AUSTRALIAN STOCKS GO NOWHERE: Here's what you need to know

Australia’s Rhiannan Iffland dives 20 metres from rock cliffs at Islet Franca do Campo during the first training session prior to the third stop of the Red Bull Cliff Diving World Series, Sao Miguel, Azores, Portugal. (Photo Dean Treml/Red Bull via Getty Images

Australian stocks closed the day marginally higher and the week slightly down.

The scoreboard:

  • S&P ASX 200: 5,230.50 +2.58 +0.05%
  • All Ordinaries: 5,315.60 +4.61 +0.09%
  • AUD/USD: 0.7491 +0.0007 +0.09%

The local market cruised to a quiet close on the back of slightly weaker global markets. Six out of ten sectors were higher.

The ASX 200 index was down just 0.3% for the week and is flat on the start of the financial year.

Investors were waiting for the release of payroll data in the US tonight to give an indication on the future of interest rates.

On the ASX, the major banks were mixed with Westpac down 0.25% to $28.27 and the ANZ was up 0.26% to $23.12.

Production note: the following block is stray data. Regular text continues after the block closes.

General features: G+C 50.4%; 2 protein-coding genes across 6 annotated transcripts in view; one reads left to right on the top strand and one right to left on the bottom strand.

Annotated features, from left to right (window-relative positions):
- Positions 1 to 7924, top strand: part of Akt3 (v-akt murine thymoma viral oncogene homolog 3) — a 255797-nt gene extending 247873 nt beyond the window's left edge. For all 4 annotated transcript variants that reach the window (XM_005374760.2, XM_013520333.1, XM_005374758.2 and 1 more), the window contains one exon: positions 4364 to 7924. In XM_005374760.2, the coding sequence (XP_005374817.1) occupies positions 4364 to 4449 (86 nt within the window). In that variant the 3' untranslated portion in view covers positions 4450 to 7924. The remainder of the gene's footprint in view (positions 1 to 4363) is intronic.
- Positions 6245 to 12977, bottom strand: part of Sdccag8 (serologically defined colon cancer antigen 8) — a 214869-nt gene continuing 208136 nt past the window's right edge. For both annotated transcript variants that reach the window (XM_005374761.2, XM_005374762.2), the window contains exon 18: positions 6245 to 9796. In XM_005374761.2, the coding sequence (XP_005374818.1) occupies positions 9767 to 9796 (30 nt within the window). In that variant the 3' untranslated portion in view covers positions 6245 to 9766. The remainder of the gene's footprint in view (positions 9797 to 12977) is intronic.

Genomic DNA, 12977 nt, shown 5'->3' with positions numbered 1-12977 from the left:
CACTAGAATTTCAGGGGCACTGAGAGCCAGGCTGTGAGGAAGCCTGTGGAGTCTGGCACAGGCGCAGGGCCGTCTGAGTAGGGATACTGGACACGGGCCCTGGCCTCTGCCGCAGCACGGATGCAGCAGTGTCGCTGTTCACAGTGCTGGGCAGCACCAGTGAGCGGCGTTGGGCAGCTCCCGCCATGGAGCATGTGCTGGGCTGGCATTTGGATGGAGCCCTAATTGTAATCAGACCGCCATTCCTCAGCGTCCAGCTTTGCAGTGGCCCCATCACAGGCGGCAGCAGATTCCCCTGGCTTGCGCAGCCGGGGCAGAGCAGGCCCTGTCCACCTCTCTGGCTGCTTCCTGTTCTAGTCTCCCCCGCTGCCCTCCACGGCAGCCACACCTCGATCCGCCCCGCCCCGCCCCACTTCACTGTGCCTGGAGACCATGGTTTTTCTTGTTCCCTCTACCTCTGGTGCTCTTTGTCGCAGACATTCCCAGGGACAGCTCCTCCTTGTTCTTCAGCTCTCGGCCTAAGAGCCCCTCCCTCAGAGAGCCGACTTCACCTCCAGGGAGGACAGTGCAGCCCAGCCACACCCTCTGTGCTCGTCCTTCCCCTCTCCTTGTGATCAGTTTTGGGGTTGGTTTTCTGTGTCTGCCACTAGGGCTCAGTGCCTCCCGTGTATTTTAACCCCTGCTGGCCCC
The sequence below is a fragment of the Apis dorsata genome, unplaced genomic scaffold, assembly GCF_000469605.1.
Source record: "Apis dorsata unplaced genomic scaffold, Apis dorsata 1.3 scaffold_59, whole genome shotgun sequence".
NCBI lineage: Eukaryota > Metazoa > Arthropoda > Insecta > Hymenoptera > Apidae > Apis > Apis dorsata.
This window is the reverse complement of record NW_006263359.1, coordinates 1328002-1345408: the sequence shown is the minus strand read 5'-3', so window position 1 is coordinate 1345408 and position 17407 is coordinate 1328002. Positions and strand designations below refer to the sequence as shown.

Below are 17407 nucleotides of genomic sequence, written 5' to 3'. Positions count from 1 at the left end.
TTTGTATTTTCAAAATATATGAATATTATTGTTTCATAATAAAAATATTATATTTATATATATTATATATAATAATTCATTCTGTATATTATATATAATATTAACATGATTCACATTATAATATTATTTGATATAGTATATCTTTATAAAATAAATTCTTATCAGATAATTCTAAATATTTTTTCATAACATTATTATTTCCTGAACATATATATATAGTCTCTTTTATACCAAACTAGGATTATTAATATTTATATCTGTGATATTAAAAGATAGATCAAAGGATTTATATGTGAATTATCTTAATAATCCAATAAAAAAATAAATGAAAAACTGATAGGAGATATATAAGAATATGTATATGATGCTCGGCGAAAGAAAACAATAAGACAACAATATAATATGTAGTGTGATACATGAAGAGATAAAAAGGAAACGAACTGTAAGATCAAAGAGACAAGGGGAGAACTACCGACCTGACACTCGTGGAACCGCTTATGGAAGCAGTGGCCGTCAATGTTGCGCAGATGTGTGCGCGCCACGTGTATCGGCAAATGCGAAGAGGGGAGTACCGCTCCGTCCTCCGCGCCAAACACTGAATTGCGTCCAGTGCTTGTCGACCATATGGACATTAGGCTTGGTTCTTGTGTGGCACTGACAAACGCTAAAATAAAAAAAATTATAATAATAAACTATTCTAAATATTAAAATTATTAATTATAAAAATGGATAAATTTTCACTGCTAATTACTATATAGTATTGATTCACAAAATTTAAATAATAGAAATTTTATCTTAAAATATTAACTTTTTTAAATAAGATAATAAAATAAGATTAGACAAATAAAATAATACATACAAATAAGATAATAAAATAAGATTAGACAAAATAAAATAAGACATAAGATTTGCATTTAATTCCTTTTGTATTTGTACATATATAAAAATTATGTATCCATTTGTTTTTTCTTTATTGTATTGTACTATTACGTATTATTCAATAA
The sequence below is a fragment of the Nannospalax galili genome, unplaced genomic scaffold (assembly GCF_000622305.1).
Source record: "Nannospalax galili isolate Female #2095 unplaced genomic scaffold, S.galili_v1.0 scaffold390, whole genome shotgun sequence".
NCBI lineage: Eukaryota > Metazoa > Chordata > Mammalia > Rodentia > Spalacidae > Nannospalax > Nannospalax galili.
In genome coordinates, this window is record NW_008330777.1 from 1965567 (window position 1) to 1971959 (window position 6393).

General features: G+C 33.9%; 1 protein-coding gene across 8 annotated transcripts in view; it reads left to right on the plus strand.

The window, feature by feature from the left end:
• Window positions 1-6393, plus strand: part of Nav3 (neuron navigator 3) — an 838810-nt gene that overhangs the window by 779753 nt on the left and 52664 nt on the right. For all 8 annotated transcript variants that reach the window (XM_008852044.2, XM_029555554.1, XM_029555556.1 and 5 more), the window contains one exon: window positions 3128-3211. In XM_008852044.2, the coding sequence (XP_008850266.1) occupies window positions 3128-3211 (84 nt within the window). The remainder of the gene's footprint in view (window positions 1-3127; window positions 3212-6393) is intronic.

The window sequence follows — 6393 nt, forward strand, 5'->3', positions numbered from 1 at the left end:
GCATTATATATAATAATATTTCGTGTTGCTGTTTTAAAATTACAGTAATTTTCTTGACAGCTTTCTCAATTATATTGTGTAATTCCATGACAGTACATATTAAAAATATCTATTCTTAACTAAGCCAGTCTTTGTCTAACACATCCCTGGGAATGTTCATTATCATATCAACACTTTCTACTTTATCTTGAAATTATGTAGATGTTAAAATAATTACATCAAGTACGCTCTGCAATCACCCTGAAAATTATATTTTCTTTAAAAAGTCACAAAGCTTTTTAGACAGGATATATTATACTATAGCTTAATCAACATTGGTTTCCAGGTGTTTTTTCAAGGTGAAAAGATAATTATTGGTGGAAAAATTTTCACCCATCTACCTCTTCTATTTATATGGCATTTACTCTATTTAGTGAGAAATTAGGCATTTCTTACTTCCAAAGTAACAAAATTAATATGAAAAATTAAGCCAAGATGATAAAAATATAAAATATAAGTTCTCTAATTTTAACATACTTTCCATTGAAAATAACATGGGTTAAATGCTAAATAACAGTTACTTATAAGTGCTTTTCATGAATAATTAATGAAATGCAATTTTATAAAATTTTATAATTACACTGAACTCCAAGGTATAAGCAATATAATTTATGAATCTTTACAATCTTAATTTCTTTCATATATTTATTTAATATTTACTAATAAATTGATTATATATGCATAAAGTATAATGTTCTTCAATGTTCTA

Among the miners, Rio Tinto was up 1.9% to $48.30 and South32 5% to $1.73. The gold miners were weaker with Oceangold down 4.7% to $5.43.

Tabcorp lost another 2% to close at $4.30 after yesterday’s 4.3% drop following the announcement by NSW that it was banning greyhound racing.

The top stories Friday:

1. Election 2016. Malcolm Turnbull will return to government, irrespective of how many seats the Coalition finishes with — and it looks like gaining an outright majority of 77 — thanks to the backing of three key independents.

2. That credit rating. Here’s what economists are saying about S&P placing Australia’s credit rating on watch negative.

3. The political will to reduce debt. This key factor will be the trigger for a downgrade of Australia’s credit rating.

4. Where to now? The next 3 industries and markets the wealthy believe will make them richer.

5. Building an online business. This is how John Winning created Appliances Online.

6. The UK investing in Australian startups. Jaywing has bet big on Digital Massive.

7. Iron ore blues. Australia’s industry department has slashed its iron ore forecast to $US45.

8. How the world sees us. Vanity Fair’s profile on Margot Robbie is so wrong about Australia it will make you laugh.

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